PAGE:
- 2 and 1/4 cups (281g) all-purpose flour (spoon & leveled), plus more as needed for rolling and work surface
- a half teaspoon of baking powder
- 1 teaspoon of salt
- 3/4 cup unsalted butter, melted to room temperature (1.5 sticks or 170g)
- 150g granulated sugar, 3/4 cup
- 1 entire vanilla bean, scraped for seeds*
- 1 big room-temperature egg
- 2 tsp vanilla extract (pure)
Buttercream with Vanilla Beans
- 3/4 cup unsalted butter, melted to room temperature (1.5 sticks; 170g)
- scraped seeds off half a vanilla bean*
- 3 cups sifted confectioners’ sugar (360g) (sift after measuring)
- 3 tbsp. (45 mL) heavy cream, half-and-half, or whole milk, room temperature
- a teaspoon and a half of pure vanilla extract
- to taste with salt
- tinting using gel food coloring is an alternative.
- Sprinkles for decoration are optional.
- In a medium mixing basin, combine the flour, baking powder, and salt. Remove from the equation.
- 1 minute on high speed, whip the butter and sugar together in a large mixing basin with a hand mixer or a stand mixer equipped with a paddle attachment. Add the vanilla bean seeds and continue to beat for another 1-2 minutes, or until the butter is creamy. Add the egg and vanilla essence and beat on high speed for 1 minute, or until completely blended. Scrape along the sides and up the bottom of the bowl as required to ensure complete mixing.
- Combine the dry and wet ingredients in a mixing bowl and beat on low speed until well blended. The dough will be a touch crumbly. Add 1 Tablespoon extra flour if the dough is too soft and sticky to roll.
- Separate the dough into two equal halves. Place each chunk on a parchment paper or silicone baking surface that has been gently floured. Roll out the dough to approximately 1/4-inch thickness using a lightly floured rolling pin. If the dough is too sticky, add extra flour. The rolled-out dough may be any form as long as it is 1/4-inch thick all the way around.
- Dust one of the rolled-out doughs lightly with flour. On top of it, place a sheet of paper. (This keeps things from adhering together.) Place the second rolled-out dough on top of the first. Refrigerate for at least 1-2 hours and up to 2 days after covering with plastic wrap or aluminum foil.
- Preheat oven to 350°F (177°C) once cold. Use parchment paper or silicone baking mats to line 2-3 large baking sheets. Remove the top dough piece from the refrigerator with care. Run your fingers beneath it to assist remove it if it’s stuck to the bottom. Cut the dough into shapes using a cookie cutter. Reroll the leftover dough and cut until all of it is gone. Rep with the second piece of dough. (Note: It may seem that there isn’t much dough, but the dough scraps you re-roll provide a lot of cookies.)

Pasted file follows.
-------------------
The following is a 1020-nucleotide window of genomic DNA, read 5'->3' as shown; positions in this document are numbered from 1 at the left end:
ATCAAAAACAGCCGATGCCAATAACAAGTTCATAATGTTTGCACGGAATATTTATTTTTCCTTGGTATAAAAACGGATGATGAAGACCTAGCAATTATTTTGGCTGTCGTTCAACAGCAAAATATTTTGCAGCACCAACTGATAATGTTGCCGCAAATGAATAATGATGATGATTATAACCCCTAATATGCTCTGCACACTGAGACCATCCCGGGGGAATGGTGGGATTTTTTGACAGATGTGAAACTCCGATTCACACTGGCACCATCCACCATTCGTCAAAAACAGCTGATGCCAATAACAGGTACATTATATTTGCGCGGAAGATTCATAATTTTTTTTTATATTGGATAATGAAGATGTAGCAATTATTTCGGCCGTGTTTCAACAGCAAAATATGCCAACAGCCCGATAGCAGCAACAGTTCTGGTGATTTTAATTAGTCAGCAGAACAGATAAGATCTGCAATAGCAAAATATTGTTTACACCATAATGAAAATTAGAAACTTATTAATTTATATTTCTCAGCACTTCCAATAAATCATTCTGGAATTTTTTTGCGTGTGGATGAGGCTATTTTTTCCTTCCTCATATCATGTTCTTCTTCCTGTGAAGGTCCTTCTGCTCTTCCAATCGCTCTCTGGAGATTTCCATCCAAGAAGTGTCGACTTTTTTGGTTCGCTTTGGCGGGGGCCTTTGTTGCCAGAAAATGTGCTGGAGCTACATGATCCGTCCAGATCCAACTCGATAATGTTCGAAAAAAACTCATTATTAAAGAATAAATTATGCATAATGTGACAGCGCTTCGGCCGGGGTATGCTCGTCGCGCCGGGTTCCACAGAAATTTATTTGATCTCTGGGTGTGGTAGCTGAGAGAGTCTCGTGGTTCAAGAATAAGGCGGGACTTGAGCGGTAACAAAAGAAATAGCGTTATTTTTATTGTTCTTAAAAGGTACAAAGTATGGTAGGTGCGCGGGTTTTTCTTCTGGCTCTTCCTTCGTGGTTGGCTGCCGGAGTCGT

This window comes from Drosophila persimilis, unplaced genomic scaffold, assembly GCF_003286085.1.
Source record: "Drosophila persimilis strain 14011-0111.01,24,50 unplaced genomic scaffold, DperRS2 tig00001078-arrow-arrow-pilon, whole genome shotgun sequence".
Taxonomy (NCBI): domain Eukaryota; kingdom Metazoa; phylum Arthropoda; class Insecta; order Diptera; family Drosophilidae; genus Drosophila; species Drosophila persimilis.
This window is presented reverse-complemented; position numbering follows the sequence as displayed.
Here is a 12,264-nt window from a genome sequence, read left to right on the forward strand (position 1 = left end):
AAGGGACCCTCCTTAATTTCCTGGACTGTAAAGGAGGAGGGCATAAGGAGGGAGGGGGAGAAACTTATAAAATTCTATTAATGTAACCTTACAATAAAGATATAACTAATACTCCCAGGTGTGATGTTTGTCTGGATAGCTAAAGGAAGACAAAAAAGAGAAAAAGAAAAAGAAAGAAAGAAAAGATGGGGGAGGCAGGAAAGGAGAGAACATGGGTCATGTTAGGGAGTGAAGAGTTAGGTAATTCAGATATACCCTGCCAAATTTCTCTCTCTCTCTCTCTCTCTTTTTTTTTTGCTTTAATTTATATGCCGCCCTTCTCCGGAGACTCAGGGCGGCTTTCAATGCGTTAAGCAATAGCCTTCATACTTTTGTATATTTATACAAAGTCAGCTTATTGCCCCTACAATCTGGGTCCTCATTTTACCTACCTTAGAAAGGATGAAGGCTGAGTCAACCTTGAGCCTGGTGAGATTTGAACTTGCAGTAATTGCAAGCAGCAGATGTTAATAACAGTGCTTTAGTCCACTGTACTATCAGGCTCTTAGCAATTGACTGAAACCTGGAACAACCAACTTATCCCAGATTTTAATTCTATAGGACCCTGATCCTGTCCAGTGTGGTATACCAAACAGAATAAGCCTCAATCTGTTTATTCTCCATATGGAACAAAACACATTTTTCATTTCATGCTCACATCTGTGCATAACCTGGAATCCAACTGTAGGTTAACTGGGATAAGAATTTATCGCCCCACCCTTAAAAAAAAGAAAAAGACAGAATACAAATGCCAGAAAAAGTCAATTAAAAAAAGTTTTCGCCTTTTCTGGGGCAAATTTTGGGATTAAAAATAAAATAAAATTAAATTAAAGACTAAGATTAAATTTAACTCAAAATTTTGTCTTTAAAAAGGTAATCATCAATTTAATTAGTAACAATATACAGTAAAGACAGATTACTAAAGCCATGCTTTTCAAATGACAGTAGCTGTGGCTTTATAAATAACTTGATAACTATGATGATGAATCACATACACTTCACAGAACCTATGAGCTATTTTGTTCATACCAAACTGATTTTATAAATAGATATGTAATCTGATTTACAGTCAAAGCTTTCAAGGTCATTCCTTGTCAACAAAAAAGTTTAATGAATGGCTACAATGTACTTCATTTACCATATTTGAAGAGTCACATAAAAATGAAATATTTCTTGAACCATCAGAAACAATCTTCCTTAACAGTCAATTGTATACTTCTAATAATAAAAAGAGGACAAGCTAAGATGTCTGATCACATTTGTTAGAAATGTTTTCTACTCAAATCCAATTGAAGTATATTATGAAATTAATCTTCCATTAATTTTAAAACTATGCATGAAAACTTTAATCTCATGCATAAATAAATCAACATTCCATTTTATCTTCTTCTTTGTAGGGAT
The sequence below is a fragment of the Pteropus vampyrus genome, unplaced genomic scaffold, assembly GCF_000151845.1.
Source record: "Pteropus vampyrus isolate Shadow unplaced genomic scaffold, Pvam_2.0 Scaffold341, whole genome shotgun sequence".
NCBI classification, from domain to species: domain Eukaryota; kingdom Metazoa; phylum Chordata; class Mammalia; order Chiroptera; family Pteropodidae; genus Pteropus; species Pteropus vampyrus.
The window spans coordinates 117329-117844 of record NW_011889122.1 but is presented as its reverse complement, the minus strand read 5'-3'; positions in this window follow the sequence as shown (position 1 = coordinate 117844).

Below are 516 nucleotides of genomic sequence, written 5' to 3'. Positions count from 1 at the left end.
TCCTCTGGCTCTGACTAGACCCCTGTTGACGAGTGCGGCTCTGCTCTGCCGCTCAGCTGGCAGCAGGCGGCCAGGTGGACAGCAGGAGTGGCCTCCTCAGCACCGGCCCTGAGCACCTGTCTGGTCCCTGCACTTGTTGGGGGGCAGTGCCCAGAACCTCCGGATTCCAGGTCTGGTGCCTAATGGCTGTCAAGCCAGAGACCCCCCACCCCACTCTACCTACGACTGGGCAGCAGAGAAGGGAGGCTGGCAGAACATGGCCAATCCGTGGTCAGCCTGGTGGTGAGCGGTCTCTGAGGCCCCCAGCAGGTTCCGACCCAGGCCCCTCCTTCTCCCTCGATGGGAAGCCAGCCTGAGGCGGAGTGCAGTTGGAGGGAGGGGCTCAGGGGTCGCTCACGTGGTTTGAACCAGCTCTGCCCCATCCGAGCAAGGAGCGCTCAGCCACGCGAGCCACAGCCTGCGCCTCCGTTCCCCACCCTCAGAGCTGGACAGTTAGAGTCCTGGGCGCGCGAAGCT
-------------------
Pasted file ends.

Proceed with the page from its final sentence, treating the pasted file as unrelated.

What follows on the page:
- Place cookies 3 inches apart on baking pans. Bake for 11-12 minutes, or until the edges are gently browned. Rotate the baking sheet halfway through the baking time if your oven has hot areas. Allow 5 minutes for the cookies to cool on the baking sheet before transferring to a wire rack to cool fully before decorating.
- To make the buttercream frosting, whisk the butter and vanilla bean seeds together on medium speed for 2 minutes using a handheld or stand mixer equipped with a paddle attachment. Combine the confectioners’ sugar, heavy cream, and vanilla extract in a mixing bowl. For 30 seconds, beat on moderate speed, then raise to medium-high pace and beat for 2 minutes. Taste. If the frosting is excessively sweet, add a sprinkle of salt. To tint the frosting, divide it into a couple of bowls (or however many colors of frosting you want). Add 1-2 drops of gel food coloring to the mixture (or more, depending on your desired color).
- Frost the cookies when they have cooled. You may use a knife, an icing spatula, or a piping bag and a piping tip to adorn the cookies. If desired, garnish with sprinkles. I used an Ateco 30 piping tip and filled a piping bag with spoonfuls of both green and uncolored frosting for the shown cookies. As the three leaves, pipe hearts, and a line as the stem.
- Frosting does not solidify or crust very well, so you may gently stack one frosted biscuit on top of another with minor squishing. Frosted cookies may be kept covered at room temperature for up to 1 day or refrigerated for up to 1 week. Unfrosted cookies may be stored for up to 5 days at room temperature or 1 week in the refrigerator.
- Sugar cookies, plain or iced, may be frozen for up to three months. Thaw at room temperature or in the refrigerator. Before rolling out the cookie dough, you may freeze it for up to 3 months. Prepare the dough according to step 3, then split it in half, flatten each half into a disk, cover each in plastic wrap, and freeze. Thaw the disks in the refrigerator for approximately 1 hour before bringing them to room temperature. Roll out the dough as indicated in step 4, then refrigerate it for 45 minutes to an hour before cutting it into shapes and baking it.
- Room Temperature Butter: It’s crucial to use room temperature butter. If the dough is excessively sticky, it’s possible that your butter was too soft. Butter is really chilly to the touch at room temperature. This post has additional information about it. It’s best to use a room temperature egg so it can be blended into the cookie batter quickly and evenly.
- Vanilla Bean: The seeds from 1 complete vanilla bean are used in the cookie batter, and 1/2 of a vanilla bean is used in the icing. (You may also use 1 whole bean in the icing for added flavor.) To extract the seeds out of a vanilla bean, split it lengthwise with a tiny knife and scrape the vanilla seeds out with the dull side of the knife.
- Vanilla Bean Paste May Be Used Instead of Vanilla Beans: If you have vanilla bean paste, you can use it instead of vanilla beans. When adding the vanilla essence, add 1 teaspoon vanilla bean paste. If you wish to use vanilla bean paste instead of vanilla extract and vanilla bean, use 1 Tablespoon paste when you add the vanilla extract.
- Is it possible to tint the cookie dough? If you don’t want to use icing but still want a green or other colorful dessert, add a few drops of gel food coloring to the dry ingredients/flour mixture before adding the wet components.
- Special Tools: Rolling Pin, Cookie Cutters (I use the small & medium from this shamrock cookie cutter set), Parchment Paper (I like these sheets) or Silicone Baking Mats, optional Gel Food Coloring such as Americolor Leaf Green, Buttercream Piping Tip such as Ateco 30 (what I used in pictured cookies) or Wilton 30, Disposable Piping Bags or Reusable Piping Bags
shamrock cookies with vanilla bean
Baking Made Simple
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St. Patrick’s Day Shamrock Cookies are a traditional cookie that is made with green food coloring and an all-purpose flour. The cookies have a crunchy texture, which makes them perfect for the holiday. Reference: st patricks day cookie recipes.